Slovenia - The Supreme Court of Republic of Slovenia, I Up 291/2014, 10 December 2014

Country of Decision:
Country of Applicant:
Date of Decision:
10-12-2014
Citation:
I Up 291/2014
Court Name:
The Supreme Court of the Republic of Slovenia
National / Other Legislative Provisions:
Slovenia - International protection Act (ZMZ) Article 2
Slovenia - International protection Act (ZMZ) Article 2(2)
Slovenia - International protection Act (ZMZ) Article 21
Slovenia - International protection Act (ZMZ) Article 21(3)
Slovenia - International protection Act (ZMZ) Article 24
Slovenia - International protection Act (ZMZ) Article 24(3)
Slovenia - International protection Act (ZMZ) Article 25
Slovenia - International protection Act (ZMZ) Article 25(2)
Slovenia - International protection Act (ZMZ) Article 26
Slovenia - International protection Act (ZMZ) Article 28
Slovenia - International protection Act (ZMZ) Article 68
Printer-friendly versionPrinter-friendly version
Headnote: 

The internal protection alternative is not only possible when the security situation in the proposed area is so poor that the threshold of serious harm would be met, but also when the applicant cannot reasonably be expected to settle down in a designated area. In order to establish the latter it is not enough to hypothetically assume that the applicant can arrange the housing by himself and take care of his social and economic security or that as a young man he could find work and survive. It is necessary to determine whether in the place of IPA, economic and social existence is assured at least to the extent that the threshold for a violation of Article 3 of the Convention is not met.  

Facts: 

The application for prolongation of subsidiary protection of an Afghan applicant was rejected because the applicant now turned 18 and the Asylum authority considered that the security situation in his home province Logar as well as in Kabul was now such that he could be returned there. In assessing that Kabul is an appropriate internal protection alternative (IPA), the Asylum authority relied on existing reports which stated that despite the applicants not having professional qualifications and relatives in Kabul, they would have a greater chance to find work, housing and build social networks, if they were young, healthy, single men. The assessment of IPA mainly related to the issue of security in terms of threat to the applicant's life due to indiscriminate violence in situations of internal armed conflict. The Asylum authority did not deem it necessary to examine whether the country of origin would guarantee economic and social rights to the adult applicants, because the adults are expected to be able to take care of themselves.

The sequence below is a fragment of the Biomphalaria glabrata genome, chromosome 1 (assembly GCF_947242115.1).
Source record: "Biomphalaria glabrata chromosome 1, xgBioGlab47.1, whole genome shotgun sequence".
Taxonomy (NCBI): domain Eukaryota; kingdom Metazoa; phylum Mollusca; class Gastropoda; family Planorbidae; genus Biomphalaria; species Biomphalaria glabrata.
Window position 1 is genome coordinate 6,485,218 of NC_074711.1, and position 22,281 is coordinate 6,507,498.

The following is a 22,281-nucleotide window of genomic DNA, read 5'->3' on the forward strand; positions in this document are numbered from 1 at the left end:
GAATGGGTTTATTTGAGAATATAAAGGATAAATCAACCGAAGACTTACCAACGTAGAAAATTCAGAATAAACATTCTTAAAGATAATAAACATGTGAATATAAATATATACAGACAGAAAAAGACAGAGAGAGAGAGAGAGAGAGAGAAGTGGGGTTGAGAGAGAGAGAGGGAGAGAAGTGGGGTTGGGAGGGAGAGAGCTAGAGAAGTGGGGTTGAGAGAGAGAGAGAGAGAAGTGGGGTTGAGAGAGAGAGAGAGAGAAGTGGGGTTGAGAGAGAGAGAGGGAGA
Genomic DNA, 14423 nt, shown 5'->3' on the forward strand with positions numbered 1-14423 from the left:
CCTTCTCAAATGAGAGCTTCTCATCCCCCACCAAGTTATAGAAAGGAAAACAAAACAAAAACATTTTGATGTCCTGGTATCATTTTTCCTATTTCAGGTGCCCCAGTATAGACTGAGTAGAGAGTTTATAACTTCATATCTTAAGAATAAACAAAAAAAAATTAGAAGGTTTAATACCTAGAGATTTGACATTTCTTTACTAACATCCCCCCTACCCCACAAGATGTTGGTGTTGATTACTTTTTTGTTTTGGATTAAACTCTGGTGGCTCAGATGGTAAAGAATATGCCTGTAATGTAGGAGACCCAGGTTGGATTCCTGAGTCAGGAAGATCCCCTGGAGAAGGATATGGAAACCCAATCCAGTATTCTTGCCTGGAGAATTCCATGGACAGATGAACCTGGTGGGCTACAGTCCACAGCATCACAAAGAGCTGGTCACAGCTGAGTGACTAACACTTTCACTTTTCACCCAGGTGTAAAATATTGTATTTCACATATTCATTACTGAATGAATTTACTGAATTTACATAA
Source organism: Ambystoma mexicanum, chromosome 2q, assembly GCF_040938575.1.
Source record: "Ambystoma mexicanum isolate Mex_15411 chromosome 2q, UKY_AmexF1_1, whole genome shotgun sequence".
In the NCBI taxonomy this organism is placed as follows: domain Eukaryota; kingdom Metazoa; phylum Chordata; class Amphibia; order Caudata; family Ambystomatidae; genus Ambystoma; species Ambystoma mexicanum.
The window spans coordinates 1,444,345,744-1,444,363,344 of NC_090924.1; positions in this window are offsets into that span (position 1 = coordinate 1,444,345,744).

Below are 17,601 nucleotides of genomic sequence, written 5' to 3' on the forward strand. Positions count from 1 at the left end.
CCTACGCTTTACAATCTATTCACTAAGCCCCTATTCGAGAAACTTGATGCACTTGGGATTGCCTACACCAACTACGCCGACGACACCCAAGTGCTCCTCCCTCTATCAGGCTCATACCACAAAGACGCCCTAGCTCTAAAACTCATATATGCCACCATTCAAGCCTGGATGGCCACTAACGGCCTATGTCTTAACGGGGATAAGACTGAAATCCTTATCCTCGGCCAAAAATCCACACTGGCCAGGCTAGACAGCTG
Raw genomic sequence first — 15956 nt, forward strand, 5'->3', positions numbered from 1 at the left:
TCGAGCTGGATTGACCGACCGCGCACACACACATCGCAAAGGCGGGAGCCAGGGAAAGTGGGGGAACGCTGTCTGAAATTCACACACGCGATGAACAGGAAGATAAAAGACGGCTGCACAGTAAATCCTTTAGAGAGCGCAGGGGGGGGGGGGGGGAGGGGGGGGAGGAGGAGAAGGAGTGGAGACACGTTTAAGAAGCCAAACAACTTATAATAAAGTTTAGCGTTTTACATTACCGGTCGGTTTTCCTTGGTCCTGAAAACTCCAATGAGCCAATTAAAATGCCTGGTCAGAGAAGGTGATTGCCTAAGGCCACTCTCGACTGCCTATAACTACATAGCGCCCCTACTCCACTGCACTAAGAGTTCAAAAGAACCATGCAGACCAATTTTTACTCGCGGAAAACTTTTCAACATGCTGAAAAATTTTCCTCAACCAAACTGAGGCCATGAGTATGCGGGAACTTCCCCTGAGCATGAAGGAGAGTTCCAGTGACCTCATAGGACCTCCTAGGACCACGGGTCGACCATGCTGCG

The Administrative court stated that the security situation in Logar province is still unsafe for the applicant, however the internal protection in Kabul is possible and rejected the appeal. The Administrative court only focused its assessment on the security in Kabul in terms of the threat to the applicant’s life due to indiscriminate violence. The Administrative court was of the opinion that socio-economic conditions could be part of the IPA assessment only in exceptional circumstances: "The applicant however, cannot rely on the poor living conditions in Kabul (poor sanitation, living in tents, huge unemployment and so forth), because they do not present serious harm within the meaning of Article 15 of Qualification Directive."  “Humanitarian and socio-economic conditions are exceptionally taken into account, but only in those cases where human life is in danger for reasons such as the spread of infectious disease, starvation, and the like.”

Decision & Reasoning: 

The Supreme Court ruled that a hypothetical presumption that the applicant can arrange housing by himself and take care of his social and economic security or that as a young man he could find work and survive, is not sufficient for the application of IPA. It is necessary to determine whether in the place of IPA, economic and social existence is assured at least to the extent that the threshold for a violation of Article 3 of the Convention is not met.  The Supreme Court explicitly mentioned the two criteria needed to assess the application of IPA: "The so-called “protection test” and the “reasonableness test” of settling down in the safe area of a country, must be carried out by the court with due care, and that includes finding a safe way to the IPA, a real expectation that the applicant will be accepted in the area of the IPA and that they can settle down or that they will not be forced to leave this place due to inhumane or degrading conditions; and these include (1) safety and security, (2) respect for basic human rights, and (3) possibility of economic survival, taking into account personal circumstances."

Regarding the situation in refugee camps or settlements of internally displaced persons (IDPs), the Supreme Court stated that “the applicant shall be guaranteed an individualised share of assets to meet their most basic needs such as food, sanitation, shelter, taking into account their personal circumstances. It is therefore necessary to determine whether the applicant has a real chance of economic survival, taking into account their personal circumstances.”

Outcome: 

The Supreme court quashed the judgement of the Administrative court and ordered a new procedure. 

Observations/Comments: 
Other sources cited: 

ECRE, Actors of Protection and the Application of the Internal Protection Alternative, 2014.

Kay Hailbronner, EU Immigration and Asylum Law – commentary on EU Regulations and Directives